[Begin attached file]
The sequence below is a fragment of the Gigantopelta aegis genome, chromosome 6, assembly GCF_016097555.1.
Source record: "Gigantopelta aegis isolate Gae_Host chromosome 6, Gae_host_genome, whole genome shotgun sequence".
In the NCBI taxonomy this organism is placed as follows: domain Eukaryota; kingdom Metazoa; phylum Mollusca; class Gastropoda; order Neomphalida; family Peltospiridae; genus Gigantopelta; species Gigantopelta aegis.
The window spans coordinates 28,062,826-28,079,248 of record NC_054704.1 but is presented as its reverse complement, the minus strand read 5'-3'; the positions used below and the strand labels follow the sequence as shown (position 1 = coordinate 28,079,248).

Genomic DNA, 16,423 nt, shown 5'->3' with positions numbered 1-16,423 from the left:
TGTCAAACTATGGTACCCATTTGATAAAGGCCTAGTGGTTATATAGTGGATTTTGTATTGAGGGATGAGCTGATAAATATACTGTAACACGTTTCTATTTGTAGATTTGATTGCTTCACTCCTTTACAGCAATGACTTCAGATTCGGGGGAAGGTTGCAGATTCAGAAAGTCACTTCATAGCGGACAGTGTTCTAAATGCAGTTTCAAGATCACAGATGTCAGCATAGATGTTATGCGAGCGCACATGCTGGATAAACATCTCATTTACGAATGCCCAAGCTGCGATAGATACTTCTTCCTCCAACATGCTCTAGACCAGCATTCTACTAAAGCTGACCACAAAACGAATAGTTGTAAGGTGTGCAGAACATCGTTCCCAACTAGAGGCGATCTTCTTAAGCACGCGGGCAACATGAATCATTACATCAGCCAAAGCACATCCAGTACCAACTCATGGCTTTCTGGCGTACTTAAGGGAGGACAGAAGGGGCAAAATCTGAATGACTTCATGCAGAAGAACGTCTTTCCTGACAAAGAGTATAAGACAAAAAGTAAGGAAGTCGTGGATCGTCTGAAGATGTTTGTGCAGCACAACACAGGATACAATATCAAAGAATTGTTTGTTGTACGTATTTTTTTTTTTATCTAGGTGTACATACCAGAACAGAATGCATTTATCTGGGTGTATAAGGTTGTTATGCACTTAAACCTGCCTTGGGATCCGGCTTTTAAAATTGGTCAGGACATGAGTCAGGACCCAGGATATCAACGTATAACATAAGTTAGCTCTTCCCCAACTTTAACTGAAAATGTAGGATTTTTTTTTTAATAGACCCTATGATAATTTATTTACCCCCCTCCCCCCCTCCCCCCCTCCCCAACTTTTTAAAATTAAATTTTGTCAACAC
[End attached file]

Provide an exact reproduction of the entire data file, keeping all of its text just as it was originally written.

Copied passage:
The sequence below is a fragment of the Gigantopelta aegis genome, chromosome 6, assembly GCF_016097555.1.
Source record: "Gigantopelta aegis isolate Gae_Host chromosome 6, Gae_host_genome, whole genome shotgun sequence".
In the NCBI taxonomy this organism is placed as follows: domain Eukaryota; kingdom Metazoa; phylum Mollusca; class Gastropoda; order Neomphalida; family Peltospiridae; genus Gigantopelta; species Gigantopelta aegis.
The window spans coordinates 28,062,826-28,079,248 of record NC_054704.1 but is presented as its reverse complement, the minus strand read 5'-3'; the positions used below and the strand labels follow the sequence as shown (position 1 = coordinate 28,079,248).

Genomic DNA, 16,423 nt, shown 5'->3' with positions numbered 1-16,423 from the left:
TGTCAAACTATGGTACCCATTTGATAAAGGCCTAGTGGTTATATAGTGGATTTTGTATTGAGGGATGAGCTGATAAATATACTGTAACACGTTTCTATTTGTAGATTTGATTGCTTCACTCCTTTACAGCAATGACTTCAGATTCGGGGGAAGGTTGCAGATTCAGAAAGTCACTTCATAGCGGACAGTGTTCTAAATGCAGTTTCAAGATCACAGATGTCAGCATAGATGTTATGCGAGCGCACATGCTGGATAAACATCTCATTTACGAATGCCCAAGCTGCGATAGATACTTCTTCCTCCAACATGCTCTAGACCAGCATTCTACTAAAGCTGACCACAAAACGAATAGTTGTAAGGTGTGCAGAACATCGTTCCCAACTAGAGGCGATCTTCTTAAGCACGCGGGCAACATGAATCATTACATCAGCCAAAGCACATCCAGTACCAACTCATGGCTTTCTGGCGTACTTAAGGGAGGACAGAAGGGGCAAAATCTGAATGACTTCATGCAGAAGAACGTCTTTCCTGACAAAGAGTATAAGACAAAAAGTAAGGAAGTCGTGGATCGTCTGAAGATGTTTGTGCAGCACAACACAGGATACAATATCAAAGAATTGTTTGTTGTACGTATTTTTTTTTTTATCTAGGTGTACATACCAGAACAGAATGCATTTATCTGGGTGTATAAGGTTGTTATGCACTTAAACCTGCCTTGGGATCCGGCTTTTAAAATTGGTCAGGACATGAGTCAGGACCCAGGATATCAACGTATAACATAAGTTAGCTCTTCCCCAACTTTAACTGAAAATGTAGGATTTTTTTTTTAATAGACCCTATGATAATTTATTTACCCCCCTCCCCCCCTCCCCCCCTCCCCAACTTTTTAAAATTAAATTTTGTCAACAC